Appellate Division Statistics, 2015-16

At last week’s NJSBA Appellate Practice Committee meeting, which featured a talk about ethics in appellate practice, statistics for the 2015-16 Appellate Division term were presented.  Those statistics are generally similar from term to term, as can be seen (for example) here.  The just-concluded term continues that pattern.

The Appellate Division added a total of 5,762 appeals last term, of which 3,821 were civil appeals and 1,806 were criminal appeals.  (The remainder were reinstated appeals of one sort or another).  The court actually cleared more appeals than it added, disposing of 5,973 appeals last term, 3,746 civil appeals and 2,227 criminal appeals.

The Appellate Division was similarly efficient regarding motions.  A total of 9,708 motions, 6,534 in civil cases and 3,174 in criminal matters, were filed.  The court disposed of 6,614 motions in civil appeals and 3,173 motions in criminal appeals, for a total of 9,787 motions decided.  There were 523 motions for leave to appeal in civil cases, of which 89, or 17%, were granted.  In criminal appeals, 177 motions for leave to appeal were filed, with 55 such motions being granted, a percentage of 31%.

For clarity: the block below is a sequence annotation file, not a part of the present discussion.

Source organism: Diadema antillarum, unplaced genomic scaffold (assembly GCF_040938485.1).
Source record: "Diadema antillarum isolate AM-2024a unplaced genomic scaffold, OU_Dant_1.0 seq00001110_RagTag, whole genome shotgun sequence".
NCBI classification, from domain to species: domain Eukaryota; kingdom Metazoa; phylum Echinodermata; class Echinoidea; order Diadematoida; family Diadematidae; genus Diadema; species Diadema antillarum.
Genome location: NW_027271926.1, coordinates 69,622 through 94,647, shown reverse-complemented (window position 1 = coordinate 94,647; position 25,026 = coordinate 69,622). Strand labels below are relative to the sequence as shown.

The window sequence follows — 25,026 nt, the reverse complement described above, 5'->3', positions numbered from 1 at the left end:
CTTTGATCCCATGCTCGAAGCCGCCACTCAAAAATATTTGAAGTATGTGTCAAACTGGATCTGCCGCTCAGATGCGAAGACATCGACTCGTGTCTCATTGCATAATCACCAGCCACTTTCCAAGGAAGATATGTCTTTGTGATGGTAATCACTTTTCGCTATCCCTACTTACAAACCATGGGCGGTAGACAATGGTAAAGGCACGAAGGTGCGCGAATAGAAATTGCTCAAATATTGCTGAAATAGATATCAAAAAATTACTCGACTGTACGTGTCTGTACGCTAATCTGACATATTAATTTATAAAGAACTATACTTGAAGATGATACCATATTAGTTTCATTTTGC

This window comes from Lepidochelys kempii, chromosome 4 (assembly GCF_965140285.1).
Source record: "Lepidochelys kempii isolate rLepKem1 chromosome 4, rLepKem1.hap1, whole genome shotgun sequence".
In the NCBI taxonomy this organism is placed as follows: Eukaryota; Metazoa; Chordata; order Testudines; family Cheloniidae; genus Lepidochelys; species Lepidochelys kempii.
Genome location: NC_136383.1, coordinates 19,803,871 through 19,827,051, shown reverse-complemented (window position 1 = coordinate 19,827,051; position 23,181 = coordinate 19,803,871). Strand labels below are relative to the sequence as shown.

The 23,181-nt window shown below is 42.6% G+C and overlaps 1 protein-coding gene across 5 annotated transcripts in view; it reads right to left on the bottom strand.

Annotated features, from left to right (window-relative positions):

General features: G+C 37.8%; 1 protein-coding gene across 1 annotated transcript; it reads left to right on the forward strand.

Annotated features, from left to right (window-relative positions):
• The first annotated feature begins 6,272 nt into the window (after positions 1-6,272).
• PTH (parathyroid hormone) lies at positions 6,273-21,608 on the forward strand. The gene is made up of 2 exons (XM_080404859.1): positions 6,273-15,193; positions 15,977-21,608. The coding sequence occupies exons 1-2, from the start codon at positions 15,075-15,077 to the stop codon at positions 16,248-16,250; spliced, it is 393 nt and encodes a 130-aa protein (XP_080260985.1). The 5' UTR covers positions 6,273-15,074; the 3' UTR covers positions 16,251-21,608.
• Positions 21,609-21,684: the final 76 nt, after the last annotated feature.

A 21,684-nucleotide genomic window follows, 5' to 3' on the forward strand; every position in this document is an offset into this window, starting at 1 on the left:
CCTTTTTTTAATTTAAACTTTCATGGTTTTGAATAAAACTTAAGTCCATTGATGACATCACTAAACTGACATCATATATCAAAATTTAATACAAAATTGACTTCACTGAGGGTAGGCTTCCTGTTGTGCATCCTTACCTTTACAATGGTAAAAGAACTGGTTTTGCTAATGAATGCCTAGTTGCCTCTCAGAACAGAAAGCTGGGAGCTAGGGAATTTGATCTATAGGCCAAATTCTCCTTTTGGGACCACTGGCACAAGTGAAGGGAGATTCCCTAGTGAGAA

As in the past, merits decisions by three-judge appellate panels were affirmed slightly less often than such decisions by two-judge panels.  In civil appeals, 74% of decisions by two-judge panels were classified as affirmances, compared with 69% of three-judge civil rulings.  The difference was somewhat greater in criminal appeals, where two-judge panels affirmed 86% of the time, while three-judge panels affirmed in 71% of their decisions.

The figures for reversal are comparable, with 16% of civil two-judge decisions resulting in reversal versus 17% of three-judge civil rulings.  In criminal cases, 9% of two-judge decisions and 18% of three-judge opinions resulted in reversal.  The remaining cases, a small percentage in each instance, wound up affirming in part and reversing in part, modifying a trial level decision, or taking some other action.